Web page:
From outward appearances, or from the teaser at least, it looks as if Millennium is returning to the well of serial killer of the week, but appearances can be deceptive, and while ‘Goodbye Charlie’ offers a mystery for Frank and Lara to solve, it reveals itself to be a deeper tale with other layers to it that make it a lovely part of the whole when it comes to the second season of the series.
‘Goodbye Charlie’ is a wonderful episode that while returning to a murder mystery of sorts, never feels as oppressive or as dark as anything from season one. There is a quirky air to proceedings that recalls ‘19:19′ a few weeks back indicating that while Millennium isn’t above returning to a style of narrative similar to what it did last year, it’s doing so with a more lighter and less intense touch.
Make no mistake, there is a version of this episode that could be incredibly intense and distressing. It does, after all, tell a tale centered around assisted suicide, a topic that forever instigates intense debate and feeling, splitting opinion right down the middle. ‘Goodbye Charlie’ never offers a simple solution to the topic. It deals with it in an even-handed way, with even the conversation between Frank and Lara surrounding the subject never offering an easy “yes” or “no” answer from either of them.
Even our serial killer-of-the-week may be something more substantial and deeper than a former nurse who wants to make his patients comfortable as they die. There is a hint in the final moments that suggest he is something more spiritual, the real question being, as Frank posits in the episode’s final moments, “is he from Heaven, or hell?” As such, it fits beautifully within the season two aesthetic, a tale with a more spiritual edge rather than trying to stop a mere mortal from racking up the body count and as such is a wonderful tale.
Credited to Richard Whitley, one cannot help but see Glen Morgan and James Wong’s fingerprints all over it despite their lack of credit. Music plays a massive part throughout. Guest star Tucker Smallwood’s character, Stephen Kiley, sings to those he is helping to die, which means we get karaoke versions of Seasons in the Sun as well as the titular song which of course originated from Bobby Darin and whose songs have recurred throughout the season, a Morgan and Wong touch in itself that has its origins as far back as The X-Files episode ‘Beyond the Sea’ from season one.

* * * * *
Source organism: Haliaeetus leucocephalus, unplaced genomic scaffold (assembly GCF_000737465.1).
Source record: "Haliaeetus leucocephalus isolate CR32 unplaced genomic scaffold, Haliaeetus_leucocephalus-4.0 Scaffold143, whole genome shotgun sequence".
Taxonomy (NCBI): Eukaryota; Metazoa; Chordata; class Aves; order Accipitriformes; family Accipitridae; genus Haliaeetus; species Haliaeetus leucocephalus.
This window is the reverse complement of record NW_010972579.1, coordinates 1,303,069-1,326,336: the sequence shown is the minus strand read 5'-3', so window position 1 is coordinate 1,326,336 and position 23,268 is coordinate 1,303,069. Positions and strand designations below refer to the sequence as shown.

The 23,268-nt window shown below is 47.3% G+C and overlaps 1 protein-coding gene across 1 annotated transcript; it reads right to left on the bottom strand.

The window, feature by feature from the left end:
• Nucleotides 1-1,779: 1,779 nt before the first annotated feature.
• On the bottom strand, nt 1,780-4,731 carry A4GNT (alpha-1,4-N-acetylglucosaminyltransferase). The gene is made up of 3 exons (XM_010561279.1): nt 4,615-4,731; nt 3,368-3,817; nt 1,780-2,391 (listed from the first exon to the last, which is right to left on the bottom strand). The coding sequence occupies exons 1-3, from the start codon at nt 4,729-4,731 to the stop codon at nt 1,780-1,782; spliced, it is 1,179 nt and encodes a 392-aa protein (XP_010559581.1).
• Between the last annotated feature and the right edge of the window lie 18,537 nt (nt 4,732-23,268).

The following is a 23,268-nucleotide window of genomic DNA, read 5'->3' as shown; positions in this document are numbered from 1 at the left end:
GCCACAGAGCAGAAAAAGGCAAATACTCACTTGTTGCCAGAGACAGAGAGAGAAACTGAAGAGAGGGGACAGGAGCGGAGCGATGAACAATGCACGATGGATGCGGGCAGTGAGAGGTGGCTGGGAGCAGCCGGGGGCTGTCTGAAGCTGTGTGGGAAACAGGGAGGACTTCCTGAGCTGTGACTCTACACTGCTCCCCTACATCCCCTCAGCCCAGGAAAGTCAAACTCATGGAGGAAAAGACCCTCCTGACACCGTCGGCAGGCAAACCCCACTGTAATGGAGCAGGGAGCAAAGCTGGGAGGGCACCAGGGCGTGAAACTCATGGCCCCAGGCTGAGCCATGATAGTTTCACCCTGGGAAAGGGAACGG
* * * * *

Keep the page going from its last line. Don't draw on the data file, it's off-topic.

Smallwood, who had previously appeared in the Morgan and Wong-created Space: Above and Beyond and their notorious X-Files episode ‘Home’, makes for a lovely and wonderful guest character, whether it be singing songs throughout or just his charming demeanour, he is a different kettle of fish compared to many of Millennium’s serial killers and the audience cannot help but be charmed throughout.
It may be a controversial notion, and your opinion of Kiley may depend on how you feel about his actions, but it feels as if the episode really wants you to like him despite how one might feel about his motivations and philosophy on dying. He never feels as monstrous or as disturbing a character in the way that many of Millennium’s antagonists do, and instead offers an “antagonist” who is hard to describe as a monster of the week or even simply a villain and whose motivations are somewhat decent.
The tone and attitude of the episode is enjoyably jaunty, with some wonderful dialogue between Black and Lara that makes Henriksen and Cloke an enjoyable double act this episode (the partnering up of Frank with a female character almost feels like an accidental trial run in some respects for where the series will go in the next season) and some beautifully understated humour; the scene where they go to the Crisis Center and talk to the staff there in order to find Kiley is gently hilarious if only for the fact that it feels as if Frank isn’t playacting when he talks about his reasoning for being there.
Even when they eventually catch up to Kiley and interrogate him the episode feels different. Anytime we’ve seen Frank or the Group sit down with their antagonists (see, for example, last season’s superlative ‘The Thin White Line’) the results are as intense and dramatic as you can imagine, but here there is a lightness of touch to the dialogue and the interaction that almost feels lovely in a way that you would never expect from the series.
It may not be an episode that comes up in discussions when deciphering the best episodes of the show, but for this reviewer, it’s right up there with some of the best of this season and the series as a whole. Make no mistakes, I love and admire the darker excesses of the first season, it’s remarkably different from any crime procedural before and since and was never afraid to be so and it’s a season of television that I love to return to again and again, but an episode like this indicates that the series can play within the wheelhouse it established last season and do it remarkably different in tone and attitude and for that it’s nothing short of a mini-masterpiece.
Are you a fan of Millennium? Let us know what you think of the episode.